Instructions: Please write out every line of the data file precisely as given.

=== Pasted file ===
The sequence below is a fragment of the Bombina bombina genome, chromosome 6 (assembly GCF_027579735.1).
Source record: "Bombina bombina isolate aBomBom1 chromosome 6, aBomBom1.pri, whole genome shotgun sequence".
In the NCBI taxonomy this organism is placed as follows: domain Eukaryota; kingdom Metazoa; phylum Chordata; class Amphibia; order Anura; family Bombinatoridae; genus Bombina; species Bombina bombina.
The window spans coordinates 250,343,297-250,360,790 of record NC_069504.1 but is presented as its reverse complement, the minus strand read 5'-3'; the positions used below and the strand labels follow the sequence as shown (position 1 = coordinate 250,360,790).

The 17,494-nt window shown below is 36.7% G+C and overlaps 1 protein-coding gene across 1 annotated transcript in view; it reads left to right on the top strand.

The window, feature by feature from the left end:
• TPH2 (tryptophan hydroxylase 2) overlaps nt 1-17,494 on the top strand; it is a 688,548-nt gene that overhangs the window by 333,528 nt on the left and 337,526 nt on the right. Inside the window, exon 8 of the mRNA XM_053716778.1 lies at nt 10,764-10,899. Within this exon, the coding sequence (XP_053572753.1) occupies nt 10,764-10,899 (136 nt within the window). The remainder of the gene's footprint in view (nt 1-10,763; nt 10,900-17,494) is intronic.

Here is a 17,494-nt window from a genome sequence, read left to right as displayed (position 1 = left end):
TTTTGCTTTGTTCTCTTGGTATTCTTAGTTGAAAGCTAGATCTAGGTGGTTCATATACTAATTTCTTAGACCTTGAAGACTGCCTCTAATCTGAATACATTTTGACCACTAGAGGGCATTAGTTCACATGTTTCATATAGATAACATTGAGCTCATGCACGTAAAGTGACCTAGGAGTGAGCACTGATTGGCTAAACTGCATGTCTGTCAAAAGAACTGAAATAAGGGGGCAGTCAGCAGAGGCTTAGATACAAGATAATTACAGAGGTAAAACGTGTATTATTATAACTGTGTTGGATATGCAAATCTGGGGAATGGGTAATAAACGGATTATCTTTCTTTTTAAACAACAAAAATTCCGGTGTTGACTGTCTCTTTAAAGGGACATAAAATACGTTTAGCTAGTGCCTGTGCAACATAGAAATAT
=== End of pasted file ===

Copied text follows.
The sequence below is a fragment of the Bombina bombina genome, chromosome 6 (assembly GCF_027579735.1).
Source record: "Bombina bombina isolate aBomBom1 chromosome 6, aBomBom1.pri, whole genome shotgun sequence".
In the NCBI taxonomy this organism is placed as follows: domain Eukaryota; kingdom Metazoa; phylum Chordata; class Amphibia; order Anura; family Bombinatoridae; genus Bombina; species Bombina bombina.
The window spans coordinates 250,343,297-250,360,790 of record NC_069504.1 but is presented as its reverse complement, the minus strand read 5'-3'; the positions used below and the strand labels follow the sequence as shown (position 1 = coordinate 250,360,790).

The 17,494-nt window shown below is 36.7% G+C and overlaps 1 protein-coding gene across 1 annotated transcript in view; it reads left to right on the top strand.

The window, feature by feature from the left end:
• TPH2 (tryptophan hydroxylase 2) overlaps nt 1-17,494 on the top strand; it is a 688,548-nt gene that overhangs the window by 333,528 nt on the left and 337,526 nt on the right. Inside the window, exon 8 of the mRNA XM_053716778.1 lies at nt 10,764-10,899. Within this exon, the coding sequence (XP_053572753.1) occupies nt 10,764-10,899 (136 nt within the window). The remainder of the gene's footprint in view (nt 1-10,763; nt 10,900-17,494) is intronic.

Here is a 17,494-nt window from a genome sequence, read left to right as displayed (position 1 = left end):
TTTTGCTTTGTTCTCTTGGTATTCTTAGTTGAAAGCTAGATCTAGGTGGTTCATATACTAATTTCTTAGACCTTGAAGACTGCCTCTAATCTGAATACATTTTGACCACTAGAGGGCATTAGTTCACATGTTTCATATAGATAACATTGAGCTCATGCACGTAAAGTGACCTAGGAGTGAGCACTGATTGGCTAAACTGCATGTCTGTCAAAAGAACTGAAATAAGGGGGCAGTCAGCAGAGGCTTAGATACAAGATAATTACAGAGGTAAAACGTGTATTATTATAACTGTGTTGGATATGCAAATCTGGGGAATGGGTAATAAACGGATTATCTTTCTTTTTAAACAACAAAAATTCCGGTGTTGACTGTCTCTTTAAAGGGACATAAAATACGTTTAGCTAGTGCCTGTGCAACATAGAAATAT